Prison officials in Michigan, Florida consider restricting media access

Thursday, October 7, 1999

When Michigan Department of Corrections Director Bill Martin agreed to a
recent interview with Geraldo Rivera concerning alleged sexual misconduct in the
state's prison system, he waited nearly six hours for television crews to set up
three cameras.

So when Rivera asked to visit one of the prisons, Martin declined the
request, explaining that lengthy camera preparations would hinder security.

Declaring that the prison system is in the security business not show
business, state corrections officials note that the Rivera interview may be the
last time the prisons grant open access to the media. Prison officials plan to
hold a public hearing on Nov. 16 to consider new rules that would give
journalists the same access privileges to prisons as the public.

“We're either unfair and don't allow the interviews or we do allow the
interviews and we erode the security of our prisons,” department spokesman Matt
Davis said. “So
what we're asking the media to do is live within the confines of what the public
does. The media can still go on tours, they can still get on visitation lists,
they can still get on phone lists.”

But press advocates say such proposals hinder their First Amendment rights to
gather information.

“Journalists have been allowed access to prisons since the start of prisons,”
said Herschel Fink, a Detroit lawyer who represents many Michigan news
organizations. “We have some terrible conditions in Michigan prisons. … This is
one more way to hide the truth from the public.”

Michigan stands as one of several states where government officials have made
efforts to restrict journalists' access to the jailhouse.

Last month, California Gov. Gray Davis vetoed legislation that would have
overturned state-imposed restrictions on news media interviews with inmates.
Davis said existing laws grant reporters sufficient opportunities to interview
convicts in person during regular business hours, through phone calls and
letters and through prisoners' attorneys.

Corrections officials in Texas considered a regulation that would have
allowed some newsgathering agencies access to prisoners. But they nixed the
plan, fearing that it would restrict legitimate press groups.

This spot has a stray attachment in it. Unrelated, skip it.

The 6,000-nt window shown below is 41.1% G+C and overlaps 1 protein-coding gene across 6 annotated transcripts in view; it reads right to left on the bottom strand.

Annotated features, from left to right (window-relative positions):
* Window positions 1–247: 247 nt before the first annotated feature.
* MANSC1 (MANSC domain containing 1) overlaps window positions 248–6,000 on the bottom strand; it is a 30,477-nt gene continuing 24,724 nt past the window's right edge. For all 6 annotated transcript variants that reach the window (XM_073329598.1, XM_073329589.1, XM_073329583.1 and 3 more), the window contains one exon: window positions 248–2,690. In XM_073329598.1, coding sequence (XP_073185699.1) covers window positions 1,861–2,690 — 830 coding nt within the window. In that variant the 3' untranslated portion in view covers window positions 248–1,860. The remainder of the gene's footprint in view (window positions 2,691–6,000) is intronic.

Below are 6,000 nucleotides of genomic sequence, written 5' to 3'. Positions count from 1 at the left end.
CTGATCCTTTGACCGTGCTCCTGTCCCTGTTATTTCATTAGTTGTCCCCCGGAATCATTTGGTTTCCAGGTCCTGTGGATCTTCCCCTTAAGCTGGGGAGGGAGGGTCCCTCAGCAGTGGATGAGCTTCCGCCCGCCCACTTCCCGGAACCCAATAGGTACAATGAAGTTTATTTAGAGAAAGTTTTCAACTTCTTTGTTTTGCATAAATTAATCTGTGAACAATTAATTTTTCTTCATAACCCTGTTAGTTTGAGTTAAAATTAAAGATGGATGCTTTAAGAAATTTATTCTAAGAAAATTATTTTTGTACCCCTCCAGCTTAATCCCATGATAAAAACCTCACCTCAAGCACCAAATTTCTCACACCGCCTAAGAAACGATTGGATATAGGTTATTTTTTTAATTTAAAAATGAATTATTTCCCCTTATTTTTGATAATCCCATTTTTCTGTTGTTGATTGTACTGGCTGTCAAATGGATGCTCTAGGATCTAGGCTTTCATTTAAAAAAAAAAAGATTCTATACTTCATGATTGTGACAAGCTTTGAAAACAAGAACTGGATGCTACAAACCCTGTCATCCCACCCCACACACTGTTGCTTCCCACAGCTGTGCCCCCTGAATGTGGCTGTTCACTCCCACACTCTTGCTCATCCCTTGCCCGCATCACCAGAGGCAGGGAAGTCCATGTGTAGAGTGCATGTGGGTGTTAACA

More recently, prison officials in Florida announced that they would propose
within the next two weeks a rule change restricting journalists' access to

Press advocates say the pending proposal in Florida stems from an Aug. 17
e-mail sent to Gov. Jeb Bush from a classmate of one of five college students
murdered by Danny Rolling in Gainesville in 1990. The author of the e-mail
complained about a recent interview with Rolling on a national television

Florida prison officials didn't return repeated calls for comment but have said that a rule revision has been
in the works for months. A public hearing is scheduled for Nov. 1.

In a statement posted on the department's Web site, Secretary of
Corrections Michael Moore said that while he understood the need for media
access to prisoners, the department needed to regulate the visits.

“With criminals committing notorious crimes, with the media eager to
publicize them, and with more attention being given to the plight and rights of
victims, we are obliged to review our policies,” Moore wrote. “The department's
responsibility to the public in general and victims of crime in particular is
paramount. That responsibility outweighs its tolerance for policies that — in
practice — allow virtual unfettered access to prisoners.”

But Bill Hirschman of the Sun-Sentinel in Fort Lauderdale says prison
officials in Florida haven't shown where open media access to prisons has gone

“What really frightens us is that people and victims, with the best intent,
will be paraded in front of the public hearing and speak from an emotional
standpoint in reaction to something that hasn't posed a problem,” Hirschman said.

Members of the Society of Professional Journalists, meeting this week in
Indianapolis, passed a resolution denouncing efforts in Florida and elsewhere to
restrict access to prisons.

“The prisons are among the most closed segment of American society, and we
understand there is a reason why prisoners are segregated from the rest of
society,” said Ian Marquand, chairman of SPJ's freedom-of-information committee.
“But we don't believe that prisoners surrender their right to be heard. As
watchdogs, we want to know what is going on in this system that is using a
greater and greater portion of public funds.”

But Davis of the Michigan Department of Corrections disagrees that prison
officials there are attempting to close access. Instead, he says, the department
is trying to maintain security yet still keep open the lines of communication
between the media and prisoners.

Davis noted that prison officials received more than 100 interview requests
from news outlets around the world when Jack Kevorkian was imprisoned. The
prison directed calls to Kevorkian's attorneys, who then placed reporters on the
doctor's call list. The prison refused to allow direct interviews with Kevorkian
for security reasons.

“To accommodate one would be unfair to the rest,” Davis said. “To accommodate
all would be untenable.”

Davis said the new policy would offer no exemptions to the media.

“The media is not a special class. The media enjoys no more or less rights
than the public,” Davis said. “That's our launching pad. Now we say, 'If you
want to come visit a prisoner, get on the prisoner's list.'